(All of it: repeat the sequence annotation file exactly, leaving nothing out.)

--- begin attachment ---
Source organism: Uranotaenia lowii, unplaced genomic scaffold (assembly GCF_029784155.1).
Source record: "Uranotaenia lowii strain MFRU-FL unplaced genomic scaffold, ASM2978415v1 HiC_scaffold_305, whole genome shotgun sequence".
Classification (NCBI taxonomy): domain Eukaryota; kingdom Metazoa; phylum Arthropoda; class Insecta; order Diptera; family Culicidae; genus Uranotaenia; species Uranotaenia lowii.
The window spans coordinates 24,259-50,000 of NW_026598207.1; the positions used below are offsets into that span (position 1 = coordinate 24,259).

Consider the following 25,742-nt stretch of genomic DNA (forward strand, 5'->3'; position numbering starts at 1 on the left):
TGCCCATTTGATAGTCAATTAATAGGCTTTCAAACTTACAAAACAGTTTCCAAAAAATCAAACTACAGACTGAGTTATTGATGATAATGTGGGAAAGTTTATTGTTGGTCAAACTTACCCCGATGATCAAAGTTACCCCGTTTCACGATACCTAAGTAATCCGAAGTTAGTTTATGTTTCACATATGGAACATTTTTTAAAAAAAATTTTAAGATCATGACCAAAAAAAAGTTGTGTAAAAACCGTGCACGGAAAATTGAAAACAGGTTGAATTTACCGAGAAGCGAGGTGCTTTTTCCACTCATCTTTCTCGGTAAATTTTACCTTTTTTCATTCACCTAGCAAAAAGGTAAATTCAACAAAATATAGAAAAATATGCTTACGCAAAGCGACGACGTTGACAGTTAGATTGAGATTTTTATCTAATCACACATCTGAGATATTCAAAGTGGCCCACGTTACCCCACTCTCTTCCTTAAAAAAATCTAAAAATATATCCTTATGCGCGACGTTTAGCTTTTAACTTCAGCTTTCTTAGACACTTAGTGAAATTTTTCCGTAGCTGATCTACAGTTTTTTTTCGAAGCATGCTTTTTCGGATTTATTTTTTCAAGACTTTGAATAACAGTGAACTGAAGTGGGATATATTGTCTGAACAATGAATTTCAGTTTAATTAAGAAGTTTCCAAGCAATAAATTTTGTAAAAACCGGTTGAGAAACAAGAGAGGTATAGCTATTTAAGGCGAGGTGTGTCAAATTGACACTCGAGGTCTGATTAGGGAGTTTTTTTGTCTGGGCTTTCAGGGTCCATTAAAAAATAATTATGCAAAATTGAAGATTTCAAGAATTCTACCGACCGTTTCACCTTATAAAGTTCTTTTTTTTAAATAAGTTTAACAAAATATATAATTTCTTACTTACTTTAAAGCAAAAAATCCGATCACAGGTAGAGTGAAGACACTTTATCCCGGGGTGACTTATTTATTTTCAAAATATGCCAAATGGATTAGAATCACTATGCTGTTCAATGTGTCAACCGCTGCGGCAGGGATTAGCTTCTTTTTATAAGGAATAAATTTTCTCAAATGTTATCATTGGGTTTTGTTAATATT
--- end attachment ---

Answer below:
Source organism: Uranotaenia lowii, unplaced genomic scaffold (assembly GCF_029784155.1).
Source record: "Uranotaenia lowii strain MFRU-FL unplaced genomic scaffold, ASM2978415v1 HiC_scaffold_305, whole genome shotgun sequence".
Classification (NCBI taxonomy): domain Eukaryota; kingdom Metazoa; phylum Arthropoda; class Insecta; order Diptera; family Culicidae; genus Uranotaenia; species Uranotaenia lowii.
The window spans coordinates 24,259-50,000 of NW_026598207.1; the positions used below are offsets into that span (position 1 = coordinate 24,259).

Consider the following 25,742-nt stretch of genomic DNA (forward strand, 5'->3'; position numbering starts at 1 on the left):
TGCCCATTTGATAGTCAATTAATAGGCTTTCAAACTTACAAAACAGTTTCCAAAAAATCAAACTACAGACTGAGTTATTGATGATAATGTGGGAAAGTTTATTGTTGGTCAAACTTACCCCGATGATCAAAGTTACCCCGTTTCACGATACCTAAGTAATCCGAAGTTAGTTTATGTTTCACATATGGAACATTTTTTAAAAAAAATTTTAAGATCATGACCAAAAAAAAGTTGTGTAAAAACCGTGCACGGAAAATTGAAAACAGGTTGAATTTACCGAGAAGCGAGGTGCTTTTTCCACTCATCTTTCTCGGTAAATTTTACCTTTTTTCATTCACCTAGCAAAAAGGTAAATTCAACAAAATATAGAAAAATATGCTTACGCAAAGCGACGACGTTGACAGTTAGATTGAGATTTTTATCTAATCACACATCTGAGATATTCAAAGTGGCCCACGTTACCCCACTCTCTTCCTTAAAAAAATCTAAAAATATATCCTTATGCGCGACGTTTAGCTTTTAACTTCAGCTTTCTTAGACACTTAGTGAAATTTTTCCGTAGCTGATCTACAGTTTTTTTTCGAAGCATGCTTTTTCGGATTTATTTTTTCAAGACTTTGAATAACAGTGAACTGAAGTGGGATATATTGTCTGAACAATGAATTTCAGTTTAATTAAGAAGTTTCCAAGCAATAAATTTTGTAAAAACCGGTTGAGAAACAAGAGAGGTATAGCTATTTAAGGCGAGGTGTGTCAAATTGACACTCGAGGTCTGATTAGGGAGTTTTTTTGTCTGGGCTTTCAGGGTCCATTAAAAAATAATTATGCAAAATTGAAGATTTCAAGAATTCTACCGACCGTTTCACCTTATAAAGTTCTTTTTTTTAAATAAGTTTAACAAAATATATAATTTCTTACTTACTTTAAAGCAAAAAATCCGATCACAGGTAGAGTGAAGACACTTTATCCCGGGGTGACTTATTTATTTTCAAAATATGCCAAATGGATTAGAATCACTATGCTGTTCAATGTGTCAACCGCTGCGGCAGGGATTAGCTTCTTTTTATAAGGAATAAATTTTCTCAAATGTTATCATTGGGTTTTGTTAATATT